Wagons, ho – food bank or bust


Salmonberry School Students participated in a unique sort of wagon train this week.

Kids ages three to 10 pushed and pulled a procession of large wagons through the driving rain to deliver hundreds of donated food items to the Orcas Food Bank.

Once there, after a well-earned cup of cocoa, the students helped sort and shelve many of the items. This was the culmination of a sustained community service project, which included collecting food at the school, and raising awareness about the diversity of needs within our community.

“Service Learning is such an important part of Salmonberry’s mission,” program director Paul Freedman said. “We are often looking for ways to connect the kids with the larger island community in hands-on and caring ways. It simultaneously meets critical community needs, and satisfies our children’s inherent desire to nurture others. Projects like this also speak to our belief that education is not a preparation for life; it is life.”

This project began as the brainchild of Salmonberry’s early childhood teacher Linda Ellsworth. As a long time early childhood educator, Ellsworth has been particularly committed to creating educational experiences that are meaningful and relevant to the lives of children as well as the community in which they live. When she learned of the hugely increased number of families seeking assistance from the Orcas Food Bank this season, she immediately designed the core elements of this project.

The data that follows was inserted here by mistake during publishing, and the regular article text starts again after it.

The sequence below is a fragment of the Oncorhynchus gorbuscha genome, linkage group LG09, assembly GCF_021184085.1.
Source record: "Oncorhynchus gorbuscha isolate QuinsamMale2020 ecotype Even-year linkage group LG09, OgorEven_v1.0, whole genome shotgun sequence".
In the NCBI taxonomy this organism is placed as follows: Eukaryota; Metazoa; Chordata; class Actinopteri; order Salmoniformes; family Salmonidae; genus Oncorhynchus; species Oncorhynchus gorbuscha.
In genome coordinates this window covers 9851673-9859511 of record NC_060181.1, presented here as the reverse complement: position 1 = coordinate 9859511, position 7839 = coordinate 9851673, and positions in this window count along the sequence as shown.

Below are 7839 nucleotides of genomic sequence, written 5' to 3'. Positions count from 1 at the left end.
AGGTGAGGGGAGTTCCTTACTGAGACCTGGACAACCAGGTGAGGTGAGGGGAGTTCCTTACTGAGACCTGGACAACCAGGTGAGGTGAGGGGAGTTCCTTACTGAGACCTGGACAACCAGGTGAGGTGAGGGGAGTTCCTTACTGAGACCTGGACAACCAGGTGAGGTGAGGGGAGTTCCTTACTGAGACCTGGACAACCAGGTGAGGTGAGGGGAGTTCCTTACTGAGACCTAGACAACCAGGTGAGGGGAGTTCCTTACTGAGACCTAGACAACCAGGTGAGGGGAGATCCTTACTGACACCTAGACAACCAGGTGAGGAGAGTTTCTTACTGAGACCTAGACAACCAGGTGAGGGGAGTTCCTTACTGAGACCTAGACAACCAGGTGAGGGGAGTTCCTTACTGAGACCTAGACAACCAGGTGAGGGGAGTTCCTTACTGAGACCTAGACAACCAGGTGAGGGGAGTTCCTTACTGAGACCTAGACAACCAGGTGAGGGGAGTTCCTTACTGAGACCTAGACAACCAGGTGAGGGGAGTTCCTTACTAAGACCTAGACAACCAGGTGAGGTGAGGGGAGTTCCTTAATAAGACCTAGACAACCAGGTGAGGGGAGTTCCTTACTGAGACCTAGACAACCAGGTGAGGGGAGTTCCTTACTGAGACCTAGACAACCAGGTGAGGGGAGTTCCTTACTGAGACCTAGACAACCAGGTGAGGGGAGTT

“That was great! Let’s do it again next week!” one of the students said.

“It’s important to help people when you can, because someday you might need help too. And, it’s fun. It just feels good.” said another student.

Salmonberry School expressed its deep and sincere gratitude to all the volunteers who are involved in the Food Bank project, as well as to all those who are able and willing to donate to the Food Bank each week.

“After seeing all the good work that is going on behind the scenes with this endeavor, Salmonberry would like to encourage all those who are able to continue to support the Orcas Food Bank, in their quest for new facilities, and to continue their important work, providing food to families in need,” Freedman said.